Book Review: Watchmen


Watchmen by Alan Moore

If you ask me what my favorite comic book is, I’ll answer with Watchmen. I didn’t read it when it came out, but like a total geek, I purchased all of the original comics on ebay after I read omnibus edition in 2008. For Christmas that year, I asked my girlfriend to buy me the absolute edition version of it (pictured above, except mine is still wrapped in plastic like a nerd).

The story was so imaginative and out of this world, that I read most of it in a couple days on a cruise. Stories within a story. The Comedian and unreliable narration and accusations. Dr.Manhattan and his blue _____. Night Owl and his physical issues. Ozy and his plot to save mankind. Rorschach and his morality. The past and present all coming together. And Nixen.

I don’t care what people say about literary fiction. Graphic novels when done well can tell a more complicated, enriching, and deeper tale than anything words can. By design, humans enjoy the visual medium. This is why as year go by, we gravitate to each new visual medium in droves. The Stage. TV. Motion Pictures. Comics. Sports. The Internet. Smartphones. 3D Movies and Oculus. We communicate faster and faster as our attention spans get shorter and shorter.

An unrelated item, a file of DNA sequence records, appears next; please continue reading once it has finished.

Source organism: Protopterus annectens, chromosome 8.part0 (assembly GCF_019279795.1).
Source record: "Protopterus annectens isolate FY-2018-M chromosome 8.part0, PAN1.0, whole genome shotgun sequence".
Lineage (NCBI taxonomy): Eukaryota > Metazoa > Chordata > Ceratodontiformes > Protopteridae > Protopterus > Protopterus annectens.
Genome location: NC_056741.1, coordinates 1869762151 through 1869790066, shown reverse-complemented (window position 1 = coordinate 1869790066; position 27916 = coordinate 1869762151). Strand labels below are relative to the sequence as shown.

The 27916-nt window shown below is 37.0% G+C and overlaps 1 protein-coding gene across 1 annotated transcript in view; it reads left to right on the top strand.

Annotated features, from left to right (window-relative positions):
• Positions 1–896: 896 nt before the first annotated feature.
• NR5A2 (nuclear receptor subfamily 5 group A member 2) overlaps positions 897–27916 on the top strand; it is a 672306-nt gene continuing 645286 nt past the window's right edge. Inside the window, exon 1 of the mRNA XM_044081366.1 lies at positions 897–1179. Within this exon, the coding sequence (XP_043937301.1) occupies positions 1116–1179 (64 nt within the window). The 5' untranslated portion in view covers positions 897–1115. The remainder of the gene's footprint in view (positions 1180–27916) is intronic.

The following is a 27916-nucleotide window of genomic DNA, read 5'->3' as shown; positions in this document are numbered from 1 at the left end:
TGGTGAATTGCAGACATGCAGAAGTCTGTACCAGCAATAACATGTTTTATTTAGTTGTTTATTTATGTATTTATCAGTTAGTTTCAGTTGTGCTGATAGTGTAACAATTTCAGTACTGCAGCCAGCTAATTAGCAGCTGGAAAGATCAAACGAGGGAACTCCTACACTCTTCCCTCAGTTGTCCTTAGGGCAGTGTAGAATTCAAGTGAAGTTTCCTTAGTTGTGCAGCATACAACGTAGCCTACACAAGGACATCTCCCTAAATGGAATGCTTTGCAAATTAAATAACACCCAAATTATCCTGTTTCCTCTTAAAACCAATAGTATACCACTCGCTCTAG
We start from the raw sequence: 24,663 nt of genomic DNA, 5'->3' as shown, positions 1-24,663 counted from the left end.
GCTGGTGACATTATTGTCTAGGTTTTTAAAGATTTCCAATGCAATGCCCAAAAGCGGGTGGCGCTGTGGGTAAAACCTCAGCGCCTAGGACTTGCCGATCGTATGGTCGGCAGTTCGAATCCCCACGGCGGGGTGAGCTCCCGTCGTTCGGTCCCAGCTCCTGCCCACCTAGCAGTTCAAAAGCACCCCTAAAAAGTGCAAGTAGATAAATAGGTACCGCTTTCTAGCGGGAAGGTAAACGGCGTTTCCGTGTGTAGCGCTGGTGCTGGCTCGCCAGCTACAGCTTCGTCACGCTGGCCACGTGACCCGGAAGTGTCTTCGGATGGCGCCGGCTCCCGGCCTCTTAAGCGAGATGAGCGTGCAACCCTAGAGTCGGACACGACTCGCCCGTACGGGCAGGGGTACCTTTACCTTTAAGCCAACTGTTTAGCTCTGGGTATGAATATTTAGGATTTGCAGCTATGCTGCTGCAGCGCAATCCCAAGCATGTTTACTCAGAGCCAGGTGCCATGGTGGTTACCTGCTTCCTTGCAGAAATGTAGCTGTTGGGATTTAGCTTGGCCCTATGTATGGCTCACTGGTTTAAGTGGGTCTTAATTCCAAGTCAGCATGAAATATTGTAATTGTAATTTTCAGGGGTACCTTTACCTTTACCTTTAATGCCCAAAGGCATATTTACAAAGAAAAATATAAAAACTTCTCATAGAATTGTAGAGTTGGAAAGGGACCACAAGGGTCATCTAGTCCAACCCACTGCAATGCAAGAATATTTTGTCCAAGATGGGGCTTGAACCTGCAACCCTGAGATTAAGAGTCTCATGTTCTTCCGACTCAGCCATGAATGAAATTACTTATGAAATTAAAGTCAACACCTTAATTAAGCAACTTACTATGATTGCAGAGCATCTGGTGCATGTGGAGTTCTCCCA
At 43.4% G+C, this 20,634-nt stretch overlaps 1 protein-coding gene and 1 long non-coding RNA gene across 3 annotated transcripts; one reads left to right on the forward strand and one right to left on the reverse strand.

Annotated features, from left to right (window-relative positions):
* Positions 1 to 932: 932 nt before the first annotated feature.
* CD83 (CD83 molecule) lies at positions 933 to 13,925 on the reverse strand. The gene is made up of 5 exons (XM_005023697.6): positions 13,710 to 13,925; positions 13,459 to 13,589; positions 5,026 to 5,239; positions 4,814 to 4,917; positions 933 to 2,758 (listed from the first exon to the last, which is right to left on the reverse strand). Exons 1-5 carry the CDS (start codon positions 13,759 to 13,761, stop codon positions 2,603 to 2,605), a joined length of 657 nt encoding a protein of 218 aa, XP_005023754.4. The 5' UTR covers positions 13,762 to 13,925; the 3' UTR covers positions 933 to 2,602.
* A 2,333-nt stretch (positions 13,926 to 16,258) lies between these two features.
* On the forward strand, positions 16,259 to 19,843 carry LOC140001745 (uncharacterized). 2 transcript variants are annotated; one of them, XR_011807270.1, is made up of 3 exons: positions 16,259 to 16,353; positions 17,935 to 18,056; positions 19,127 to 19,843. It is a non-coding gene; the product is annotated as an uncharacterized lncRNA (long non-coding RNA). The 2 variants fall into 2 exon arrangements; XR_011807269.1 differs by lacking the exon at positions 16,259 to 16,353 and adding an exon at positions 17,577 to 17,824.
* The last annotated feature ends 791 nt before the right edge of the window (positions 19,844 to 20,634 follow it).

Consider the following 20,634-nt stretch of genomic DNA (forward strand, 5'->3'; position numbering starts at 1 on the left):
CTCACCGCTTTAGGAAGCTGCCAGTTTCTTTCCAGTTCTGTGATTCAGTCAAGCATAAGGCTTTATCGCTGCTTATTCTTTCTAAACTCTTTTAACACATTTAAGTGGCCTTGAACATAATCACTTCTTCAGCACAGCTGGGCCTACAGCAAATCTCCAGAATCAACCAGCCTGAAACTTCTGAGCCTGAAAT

In a way, Watchmen is a story stuck in the 1980s, and in another way, tells a story reflective of the world today. Fear mongers will try to scare everyone and over react to tragic things around the world, which gets us to turn on each other when we should beĀ uniting for a common purpose.

Watchmen is the greatest short comic series of all time.


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